The powerful sister of North Korean leader Kim Jong Un, Kim Yo Jong, has issued a surprise statement on Friday saying Pyongyang is open to resumption of talks with South Korea but on condition that Seoul would press the Biden administration to relax the US continued crippling sanctions on the extremely isolated country.
"Only when such a precondition is met, would it be possible to sit face to face and declare the significant termination of war and discuss the issue of the north-south relations and the future of the Korean peninsula," she said.
She was responding to South Korean President Moon Jae-in’s speech before the UN General Assembly in New York this week wherein he urged a political declaration to the end of the Korean War (1950-1953), which has never been declared formally ended. Kim Yo Jong immediately dismissed this while citing the crippling sanctions by the south's powerful backer Washington.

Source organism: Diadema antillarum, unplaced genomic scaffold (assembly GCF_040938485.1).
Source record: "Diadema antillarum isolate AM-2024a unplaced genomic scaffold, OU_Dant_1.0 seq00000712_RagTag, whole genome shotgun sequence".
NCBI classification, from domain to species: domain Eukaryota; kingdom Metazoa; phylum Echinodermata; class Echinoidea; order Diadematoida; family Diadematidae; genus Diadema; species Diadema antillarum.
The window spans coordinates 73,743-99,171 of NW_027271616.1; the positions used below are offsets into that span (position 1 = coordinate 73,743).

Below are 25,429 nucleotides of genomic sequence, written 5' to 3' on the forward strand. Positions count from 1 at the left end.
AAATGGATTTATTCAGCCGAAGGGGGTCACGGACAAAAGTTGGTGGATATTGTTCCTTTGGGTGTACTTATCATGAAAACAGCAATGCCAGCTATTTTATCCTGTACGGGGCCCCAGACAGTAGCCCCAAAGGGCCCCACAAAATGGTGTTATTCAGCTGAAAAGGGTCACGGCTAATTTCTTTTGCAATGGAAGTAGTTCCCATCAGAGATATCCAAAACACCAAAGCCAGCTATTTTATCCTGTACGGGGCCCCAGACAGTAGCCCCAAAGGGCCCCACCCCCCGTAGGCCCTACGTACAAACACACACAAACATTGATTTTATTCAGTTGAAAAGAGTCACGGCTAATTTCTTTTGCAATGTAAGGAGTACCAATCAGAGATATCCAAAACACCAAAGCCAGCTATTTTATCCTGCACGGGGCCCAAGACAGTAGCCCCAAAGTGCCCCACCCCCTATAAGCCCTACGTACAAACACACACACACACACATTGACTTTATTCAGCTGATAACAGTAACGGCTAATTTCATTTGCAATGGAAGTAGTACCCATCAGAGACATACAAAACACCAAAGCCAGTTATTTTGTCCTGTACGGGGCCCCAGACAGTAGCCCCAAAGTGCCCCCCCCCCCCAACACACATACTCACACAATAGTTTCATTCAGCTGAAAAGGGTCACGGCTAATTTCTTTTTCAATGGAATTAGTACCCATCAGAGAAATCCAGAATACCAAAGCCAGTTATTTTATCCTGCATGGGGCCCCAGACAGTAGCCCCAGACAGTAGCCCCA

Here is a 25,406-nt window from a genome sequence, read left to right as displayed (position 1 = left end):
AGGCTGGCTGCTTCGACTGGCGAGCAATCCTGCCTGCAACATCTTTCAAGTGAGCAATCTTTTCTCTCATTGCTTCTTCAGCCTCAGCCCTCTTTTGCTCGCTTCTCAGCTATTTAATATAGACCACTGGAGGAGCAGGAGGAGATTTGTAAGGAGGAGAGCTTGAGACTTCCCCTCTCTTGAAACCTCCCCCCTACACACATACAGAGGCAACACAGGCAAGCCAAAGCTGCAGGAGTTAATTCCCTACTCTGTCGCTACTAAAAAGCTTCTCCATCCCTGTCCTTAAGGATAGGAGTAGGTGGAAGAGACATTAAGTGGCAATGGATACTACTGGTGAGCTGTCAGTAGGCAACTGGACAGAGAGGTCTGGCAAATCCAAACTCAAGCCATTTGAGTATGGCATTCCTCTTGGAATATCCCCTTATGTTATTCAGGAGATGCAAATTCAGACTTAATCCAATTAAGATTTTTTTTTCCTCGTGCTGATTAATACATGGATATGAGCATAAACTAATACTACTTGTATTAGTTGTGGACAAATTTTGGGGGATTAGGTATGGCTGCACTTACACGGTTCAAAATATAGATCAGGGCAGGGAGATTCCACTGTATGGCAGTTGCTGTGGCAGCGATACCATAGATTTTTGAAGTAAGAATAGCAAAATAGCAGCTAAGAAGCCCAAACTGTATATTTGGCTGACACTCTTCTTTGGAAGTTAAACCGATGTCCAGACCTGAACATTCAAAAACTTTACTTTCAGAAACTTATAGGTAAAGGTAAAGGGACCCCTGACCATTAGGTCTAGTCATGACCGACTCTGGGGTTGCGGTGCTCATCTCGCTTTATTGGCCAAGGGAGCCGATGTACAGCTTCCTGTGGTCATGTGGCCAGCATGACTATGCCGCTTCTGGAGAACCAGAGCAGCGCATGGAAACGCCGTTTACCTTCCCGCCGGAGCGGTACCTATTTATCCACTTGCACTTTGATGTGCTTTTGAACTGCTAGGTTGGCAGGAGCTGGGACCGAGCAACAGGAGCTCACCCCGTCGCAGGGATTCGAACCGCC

She said the south must drop its "hostile" stance while saying in the remarks carried by state media:
"Smiling a forced smile, reading the declaration of the termination of the war, and having photos taken could be essential for somebody, but I think that they would hold no water and would change nothing, given the existing inequality, serious contradiction therefrom and hostilities."
"Under such a situation it does not make any sense to declare the end of the war with all the things, which may become a seed of a war between parties that have been at odds for more than half a century, left intact," Kim said further.
She said "constructive" talks could be restored, but on condition of the following:
"What needs to be dropped is the double-dealing attitudes, illogical prejudice, bad habits and hostile stand of justifying their own acts while faulting our just exercise of the right to self-defense," she said.
"Only when such a precondition is met, would it be possible to sit face to face and declare the significant termination of war and discuss the issue of the north-south relations and the future of the Korean peninsula."
A mere week ago both the north and south were provocatively test firing missiles in 'warning' messages, so the mere teasing of a possibility of a chance for restored dialogue is being welcomed as a significant opening.